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Astronomers identify the coldest star yet that emits radio waves

Astronomers using data collected by our ASKAP telescope have shown that a small, faint star is the coldest on record to produce emission at radio wavelength.

The ‘ultracool brown dwarf’ examined in the study is a ball of gas simmering at about 425 degrees centigrade – cooler than a typical campfire – without burning nuclear fuel. By contrast, the surface temperature of the Sun, a nuclear inferno, is about 5600 degrees.

While not the coldest star ever found, it is the coolest so far analysed using radio astronomy. The findings are published today in The Astrophysical Journal Letters.

Lead author and PhD student in the University of Sydney's School of Physics, Kovi Rose, said it's very rare to find ultracool brown dwarf stars like this producing radio emission, because their dynamics do not usually produce the magnetic fields that generate radio emissions detectable from Earth.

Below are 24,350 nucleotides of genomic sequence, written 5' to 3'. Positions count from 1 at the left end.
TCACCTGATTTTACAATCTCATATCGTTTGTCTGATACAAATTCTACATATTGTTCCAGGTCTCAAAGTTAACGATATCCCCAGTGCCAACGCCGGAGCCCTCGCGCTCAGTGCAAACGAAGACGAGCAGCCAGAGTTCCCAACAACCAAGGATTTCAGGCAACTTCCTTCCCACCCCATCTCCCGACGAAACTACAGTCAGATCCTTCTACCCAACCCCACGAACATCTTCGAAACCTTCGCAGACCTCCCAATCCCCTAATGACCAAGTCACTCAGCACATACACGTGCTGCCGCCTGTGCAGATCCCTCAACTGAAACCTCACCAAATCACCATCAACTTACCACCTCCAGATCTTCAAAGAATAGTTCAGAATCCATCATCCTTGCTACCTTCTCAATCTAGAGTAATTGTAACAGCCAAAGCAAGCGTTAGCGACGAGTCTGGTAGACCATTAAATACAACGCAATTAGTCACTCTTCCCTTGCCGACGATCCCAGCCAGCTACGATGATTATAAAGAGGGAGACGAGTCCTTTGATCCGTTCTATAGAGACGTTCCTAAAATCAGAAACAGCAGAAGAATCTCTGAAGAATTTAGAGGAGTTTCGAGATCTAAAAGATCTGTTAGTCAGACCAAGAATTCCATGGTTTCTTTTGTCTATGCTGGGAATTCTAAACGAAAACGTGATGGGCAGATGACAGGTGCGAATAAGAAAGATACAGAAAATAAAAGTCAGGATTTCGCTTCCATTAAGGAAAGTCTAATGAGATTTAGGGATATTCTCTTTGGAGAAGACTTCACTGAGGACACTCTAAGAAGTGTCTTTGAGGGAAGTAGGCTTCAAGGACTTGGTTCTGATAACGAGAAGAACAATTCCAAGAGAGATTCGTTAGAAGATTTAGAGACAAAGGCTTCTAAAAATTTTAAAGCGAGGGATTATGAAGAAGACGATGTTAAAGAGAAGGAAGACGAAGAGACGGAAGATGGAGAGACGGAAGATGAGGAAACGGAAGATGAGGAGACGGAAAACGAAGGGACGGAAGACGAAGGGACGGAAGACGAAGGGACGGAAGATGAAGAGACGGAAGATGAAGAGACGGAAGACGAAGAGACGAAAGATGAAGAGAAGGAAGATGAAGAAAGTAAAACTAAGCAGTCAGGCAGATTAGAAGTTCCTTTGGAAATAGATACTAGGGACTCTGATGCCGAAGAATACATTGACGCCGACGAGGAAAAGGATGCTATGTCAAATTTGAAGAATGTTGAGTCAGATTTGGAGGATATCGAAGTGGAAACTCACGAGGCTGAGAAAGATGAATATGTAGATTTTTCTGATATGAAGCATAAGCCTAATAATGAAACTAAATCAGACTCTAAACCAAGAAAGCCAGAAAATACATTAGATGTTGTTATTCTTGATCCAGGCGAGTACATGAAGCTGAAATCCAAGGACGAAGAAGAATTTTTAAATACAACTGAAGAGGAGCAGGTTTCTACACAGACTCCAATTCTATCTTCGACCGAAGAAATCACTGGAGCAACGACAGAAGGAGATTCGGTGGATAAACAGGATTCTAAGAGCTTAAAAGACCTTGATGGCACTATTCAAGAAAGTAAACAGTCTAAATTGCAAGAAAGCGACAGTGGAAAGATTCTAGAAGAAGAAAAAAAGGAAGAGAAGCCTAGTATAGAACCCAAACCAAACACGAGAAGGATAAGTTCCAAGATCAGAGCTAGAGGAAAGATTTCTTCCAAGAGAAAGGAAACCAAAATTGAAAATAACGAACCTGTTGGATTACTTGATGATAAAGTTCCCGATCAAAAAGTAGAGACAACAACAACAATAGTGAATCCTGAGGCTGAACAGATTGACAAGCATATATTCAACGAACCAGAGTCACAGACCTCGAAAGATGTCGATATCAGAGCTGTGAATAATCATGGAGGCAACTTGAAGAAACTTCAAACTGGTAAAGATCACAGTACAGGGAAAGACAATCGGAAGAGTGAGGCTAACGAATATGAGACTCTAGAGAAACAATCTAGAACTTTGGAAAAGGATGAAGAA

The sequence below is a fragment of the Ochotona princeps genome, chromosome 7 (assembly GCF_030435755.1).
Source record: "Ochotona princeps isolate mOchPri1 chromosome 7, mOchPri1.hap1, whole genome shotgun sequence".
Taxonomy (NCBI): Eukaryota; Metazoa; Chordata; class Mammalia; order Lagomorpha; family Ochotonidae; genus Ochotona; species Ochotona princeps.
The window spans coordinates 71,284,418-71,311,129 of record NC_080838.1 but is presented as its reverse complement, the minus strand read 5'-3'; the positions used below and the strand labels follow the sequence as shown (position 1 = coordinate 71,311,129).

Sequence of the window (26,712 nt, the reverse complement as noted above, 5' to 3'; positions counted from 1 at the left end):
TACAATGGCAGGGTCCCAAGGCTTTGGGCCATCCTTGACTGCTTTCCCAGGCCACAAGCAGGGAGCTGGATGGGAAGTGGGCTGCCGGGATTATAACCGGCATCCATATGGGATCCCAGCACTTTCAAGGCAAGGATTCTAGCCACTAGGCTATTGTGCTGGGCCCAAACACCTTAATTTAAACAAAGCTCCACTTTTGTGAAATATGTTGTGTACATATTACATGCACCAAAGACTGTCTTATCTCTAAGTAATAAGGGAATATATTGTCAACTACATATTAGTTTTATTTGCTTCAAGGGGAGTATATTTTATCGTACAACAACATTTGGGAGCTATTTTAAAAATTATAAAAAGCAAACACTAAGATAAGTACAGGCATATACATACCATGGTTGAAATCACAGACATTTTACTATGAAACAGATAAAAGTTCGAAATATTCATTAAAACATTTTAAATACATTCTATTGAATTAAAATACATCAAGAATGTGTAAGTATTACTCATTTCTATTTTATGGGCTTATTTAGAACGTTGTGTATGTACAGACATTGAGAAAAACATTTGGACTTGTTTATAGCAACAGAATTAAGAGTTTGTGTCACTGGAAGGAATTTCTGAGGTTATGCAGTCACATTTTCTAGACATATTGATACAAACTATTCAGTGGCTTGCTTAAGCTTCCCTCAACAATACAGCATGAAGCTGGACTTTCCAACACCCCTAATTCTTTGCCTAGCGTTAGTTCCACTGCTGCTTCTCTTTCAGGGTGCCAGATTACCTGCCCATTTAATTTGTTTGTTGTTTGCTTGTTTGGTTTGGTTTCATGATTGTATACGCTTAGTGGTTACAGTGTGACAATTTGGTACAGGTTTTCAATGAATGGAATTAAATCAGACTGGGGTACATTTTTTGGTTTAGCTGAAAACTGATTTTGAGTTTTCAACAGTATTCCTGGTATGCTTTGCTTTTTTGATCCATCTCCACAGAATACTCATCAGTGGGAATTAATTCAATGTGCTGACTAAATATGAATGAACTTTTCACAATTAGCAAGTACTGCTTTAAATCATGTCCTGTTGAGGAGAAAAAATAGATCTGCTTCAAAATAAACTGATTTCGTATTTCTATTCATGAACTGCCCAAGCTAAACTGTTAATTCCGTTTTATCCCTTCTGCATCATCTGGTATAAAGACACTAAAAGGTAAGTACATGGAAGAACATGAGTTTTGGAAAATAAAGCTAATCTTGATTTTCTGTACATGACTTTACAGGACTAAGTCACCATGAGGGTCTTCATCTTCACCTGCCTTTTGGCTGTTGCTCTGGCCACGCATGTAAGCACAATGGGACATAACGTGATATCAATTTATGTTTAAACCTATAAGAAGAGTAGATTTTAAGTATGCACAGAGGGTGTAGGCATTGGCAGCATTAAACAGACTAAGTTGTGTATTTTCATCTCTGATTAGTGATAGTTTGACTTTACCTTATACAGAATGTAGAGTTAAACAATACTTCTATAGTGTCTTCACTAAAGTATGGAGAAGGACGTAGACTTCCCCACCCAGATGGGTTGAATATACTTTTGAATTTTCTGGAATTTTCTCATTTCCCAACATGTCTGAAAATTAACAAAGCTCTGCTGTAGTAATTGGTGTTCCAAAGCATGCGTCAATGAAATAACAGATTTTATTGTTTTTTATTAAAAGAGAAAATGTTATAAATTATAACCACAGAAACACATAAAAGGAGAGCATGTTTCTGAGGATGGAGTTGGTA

“Finding this brown dwarf producing radio waves at such a low temperature is a neat discovery," Rose said.

“Deepening our knowledge of ultracool brown dwarfs like this one will help us understand the evolution of stars, including how they generate magnetic fields," he said.

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Added by James Chesters on 2023-07-14

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